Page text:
Before the NW motorway was opened in 1956, the Northern Sportscar Club organised a standing quarter-mile sprint followed by a flying quarter mile sprint along the new motorway near the Te Atatu offramp. I went along on my pushbike, having recently arrived in NZ and living at the top of the Waikumete Hill. This was where I saw my first Peugeot 203. Ron Roycroft had brought one along as well as his Bugatti. It was actually his wife’s car. Campbell Motors had given it to them as a discount when they bought an Alfa P3B to compete in the Grand Prix.
When I came to NZ, my first rally efforts were in a Standard 10 which I owned for a few months to do up. I joined to the MG Car Club, but the MG itself became unsuitable for reliability trials, which in those days were likely to be 12-24 hour events. I had limited success with the Standard 10. It was reliable enough but being a typical English car, the brakes were minute and they never lasted the route – even if they were adjusted halfway.
In 1956 I bought what was to be the first of many Peugeots. It was a 1954 203C with 40,000 miles on the clock. By the time I sold it in 1967 we had covered over a quarter of a million action-packed miles and I had become a lifetime fan of Peugeot handling and reliability.
The Peugeot 203 was great. We competed in both the North and South Islands. Peter Elford or John Dowling were my usual navigators and we were often placed in the first half dozen. I never won any of the really big ones, but we came close enough to keep us really keen.
Initially I tried to keep the mileage down on the 203 and used the Standard 10 as it was a little peppier, being a smaller car with almost the same size engine. It didn’t handle, steer or stop as well as the 203, but I had no compunction about drilling holes in it for extra lights etc. For the year or so I had it, we tended to alternate the use of the two cars.
The 203 was used for towing the racing car as well as for trialling. The engine was very slightly modified. We took the plate off the head behind the distributor and made an inlet manifold on that side. It was an approved factory modification which made it into a true crossflow motor. This made it go very much better. It revved a lot sweeter and it made about 10mph difference to the top speed without affecting fuel economy. We added a Weber twin choke carburettor too. The only disadvantage was that it occasionally iced in winter, which was the reason it hadn’t been done that way in the first place although the Darl’mats were modified in that way.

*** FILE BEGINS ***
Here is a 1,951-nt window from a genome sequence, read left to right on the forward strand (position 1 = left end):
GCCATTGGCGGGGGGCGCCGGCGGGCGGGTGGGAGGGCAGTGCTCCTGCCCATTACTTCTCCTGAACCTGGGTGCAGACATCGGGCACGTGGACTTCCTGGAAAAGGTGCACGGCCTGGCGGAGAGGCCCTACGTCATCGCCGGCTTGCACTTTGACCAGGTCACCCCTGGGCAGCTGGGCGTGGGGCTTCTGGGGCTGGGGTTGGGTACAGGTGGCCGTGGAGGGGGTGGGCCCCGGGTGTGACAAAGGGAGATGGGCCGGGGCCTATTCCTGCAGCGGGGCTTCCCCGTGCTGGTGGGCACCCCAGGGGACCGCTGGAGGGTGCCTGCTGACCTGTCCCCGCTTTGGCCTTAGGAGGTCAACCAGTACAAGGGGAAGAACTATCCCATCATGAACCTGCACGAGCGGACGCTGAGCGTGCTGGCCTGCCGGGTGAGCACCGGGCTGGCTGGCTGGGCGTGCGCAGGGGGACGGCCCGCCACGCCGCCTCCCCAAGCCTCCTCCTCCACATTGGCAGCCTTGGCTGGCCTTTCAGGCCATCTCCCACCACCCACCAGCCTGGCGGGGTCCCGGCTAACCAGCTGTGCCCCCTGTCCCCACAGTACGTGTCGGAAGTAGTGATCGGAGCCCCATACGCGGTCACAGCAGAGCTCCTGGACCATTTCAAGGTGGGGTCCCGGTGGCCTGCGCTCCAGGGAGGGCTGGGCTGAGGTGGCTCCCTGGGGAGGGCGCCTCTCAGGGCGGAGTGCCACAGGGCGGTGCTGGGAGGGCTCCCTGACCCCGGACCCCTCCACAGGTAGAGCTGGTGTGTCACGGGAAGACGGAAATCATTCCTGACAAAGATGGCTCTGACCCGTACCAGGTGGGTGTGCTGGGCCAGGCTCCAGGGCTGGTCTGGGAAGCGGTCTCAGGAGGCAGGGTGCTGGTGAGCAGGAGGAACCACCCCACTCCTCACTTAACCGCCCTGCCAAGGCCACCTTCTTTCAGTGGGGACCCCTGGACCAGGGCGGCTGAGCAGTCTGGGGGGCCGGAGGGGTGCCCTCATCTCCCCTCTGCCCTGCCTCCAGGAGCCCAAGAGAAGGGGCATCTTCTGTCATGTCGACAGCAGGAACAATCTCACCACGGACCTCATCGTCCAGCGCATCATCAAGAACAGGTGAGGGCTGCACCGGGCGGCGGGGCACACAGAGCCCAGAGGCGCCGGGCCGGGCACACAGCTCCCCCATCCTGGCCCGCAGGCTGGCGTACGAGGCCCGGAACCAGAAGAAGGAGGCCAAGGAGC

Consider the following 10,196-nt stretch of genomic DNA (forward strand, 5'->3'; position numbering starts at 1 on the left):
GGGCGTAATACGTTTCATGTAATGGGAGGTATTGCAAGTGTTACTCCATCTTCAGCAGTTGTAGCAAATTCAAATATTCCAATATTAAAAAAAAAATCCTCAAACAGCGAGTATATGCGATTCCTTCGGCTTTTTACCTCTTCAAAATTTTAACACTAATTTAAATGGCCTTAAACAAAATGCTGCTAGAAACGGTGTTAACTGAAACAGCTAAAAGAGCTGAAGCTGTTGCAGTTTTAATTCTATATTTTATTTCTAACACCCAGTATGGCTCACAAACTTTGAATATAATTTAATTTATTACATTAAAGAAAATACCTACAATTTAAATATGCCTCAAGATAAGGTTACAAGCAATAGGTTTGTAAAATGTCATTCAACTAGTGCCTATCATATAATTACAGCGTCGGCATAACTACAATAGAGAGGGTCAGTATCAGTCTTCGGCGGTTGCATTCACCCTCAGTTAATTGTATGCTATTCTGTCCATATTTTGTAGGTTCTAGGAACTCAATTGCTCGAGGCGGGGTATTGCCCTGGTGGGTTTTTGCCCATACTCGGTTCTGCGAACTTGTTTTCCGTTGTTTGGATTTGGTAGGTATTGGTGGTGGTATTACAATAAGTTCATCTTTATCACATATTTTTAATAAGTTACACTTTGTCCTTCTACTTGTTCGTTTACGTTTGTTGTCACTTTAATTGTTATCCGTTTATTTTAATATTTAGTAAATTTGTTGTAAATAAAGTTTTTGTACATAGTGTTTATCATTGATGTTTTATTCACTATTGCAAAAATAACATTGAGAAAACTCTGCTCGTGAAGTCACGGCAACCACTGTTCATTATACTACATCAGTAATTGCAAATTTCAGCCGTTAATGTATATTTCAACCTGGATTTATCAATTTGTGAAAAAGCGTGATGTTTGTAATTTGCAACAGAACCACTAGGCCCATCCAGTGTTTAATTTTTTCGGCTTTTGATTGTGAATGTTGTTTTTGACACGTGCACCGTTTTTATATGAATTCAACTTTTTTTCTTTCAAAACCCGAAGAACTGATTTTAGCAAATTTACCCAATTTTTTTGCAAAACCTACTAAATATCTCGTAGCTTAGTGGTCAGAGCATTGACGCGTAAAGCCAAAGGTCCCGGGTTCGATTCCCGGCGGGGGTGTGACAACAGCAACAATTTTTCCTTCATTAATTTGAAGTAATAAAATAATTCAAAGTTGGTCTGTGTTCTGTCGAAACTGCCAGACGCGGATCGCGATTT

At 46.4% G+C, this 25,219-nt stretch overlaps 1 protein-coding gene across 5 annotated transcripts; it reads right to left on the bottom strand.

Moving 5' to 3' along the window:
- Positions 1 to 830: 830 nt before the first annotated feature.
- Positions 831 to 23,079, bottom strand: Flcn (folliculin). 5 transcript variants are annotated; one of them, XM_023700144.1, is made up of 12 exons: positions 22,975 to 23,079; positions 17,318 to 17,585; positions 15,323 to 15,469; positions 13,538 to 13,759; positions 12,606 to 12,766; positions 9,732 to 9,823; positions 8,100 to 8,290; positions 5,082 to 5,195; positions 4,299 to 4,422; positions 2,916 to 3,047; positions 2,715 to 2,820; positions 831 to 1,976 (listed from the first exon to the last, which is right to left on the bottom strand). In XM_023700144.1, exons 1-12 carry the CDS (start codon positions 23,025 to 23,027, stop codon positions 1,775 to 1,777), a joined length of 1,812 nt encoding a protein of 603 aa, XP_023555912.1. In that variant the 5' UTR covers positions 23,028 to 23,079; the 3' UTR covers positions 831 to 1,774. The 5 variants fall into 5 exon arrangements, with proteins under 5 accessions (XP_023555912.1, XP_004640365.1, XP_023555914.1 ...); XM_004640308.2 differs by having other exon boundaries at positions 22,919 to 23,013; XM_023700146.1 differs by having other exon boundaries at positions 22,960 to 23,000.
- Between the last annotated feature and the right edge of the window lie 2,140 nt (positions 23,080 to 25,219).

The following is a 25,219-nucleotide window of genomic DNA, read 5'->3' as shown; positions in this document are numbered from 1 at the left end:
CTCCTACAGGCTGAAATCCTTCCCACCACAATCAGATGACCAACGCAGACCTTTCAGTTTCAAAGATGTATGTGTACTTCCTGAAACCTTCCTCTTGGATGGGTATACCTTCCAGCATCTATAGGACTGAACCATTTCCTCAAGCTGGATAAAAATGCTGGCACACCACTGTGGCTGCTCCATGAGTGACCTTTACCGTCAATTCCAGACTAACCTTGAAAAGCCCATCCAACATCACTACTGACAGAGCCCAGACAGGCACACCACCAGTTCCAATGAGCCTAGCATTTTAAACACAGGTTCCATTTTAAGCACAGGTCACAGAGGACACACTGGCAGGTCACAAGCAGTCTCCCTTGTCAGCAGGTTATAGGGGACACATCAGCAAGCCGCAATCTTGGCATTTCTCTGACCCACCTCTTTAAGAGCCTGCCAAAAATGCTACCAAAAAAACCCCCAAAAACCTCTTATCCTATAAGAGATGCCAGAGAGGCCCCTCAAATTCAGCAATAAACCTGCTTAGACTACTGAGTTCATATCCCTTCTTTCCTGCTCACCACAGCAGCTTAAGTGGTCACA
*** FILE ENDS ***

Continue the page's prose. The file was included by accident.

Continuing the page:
Basically the 203 was always absolutely reliable. It only had one failure at about 250,000 miles. Coming back from Napier one Sunday afternoon after one of the Blossom Rallies, a universal broke at 75mph near Te Puke. All of a sudden there was an almighty crash from under the car. My first thought was that I had broken a crankshaft or a conrod so my foot went on the clutch smartly and we coasted to a stop. To my surprise and relief the engine was turning over sweetly when we stopped.
The universal is out of sight inside the torque tube, so it took a while to figure out why we had no drive. Maurice Washer Motors in Te Puke serviced some local Peugeot taxis and had it back on the road by the following afternoon and I flew back down to pick it up. This was the day after the plane crash in the Kaimais.
I sold the car in 1967 as I was going overseas and got almost as much as I had paid for it. It made such a lasting impression on me that when I had the opportunity to buy a 1955 203C in 1990, I did not hesitate very long – and all I have had to do to it is to give it some cosmetic improvements. It still rides and handles extremely well for a car older than my sons.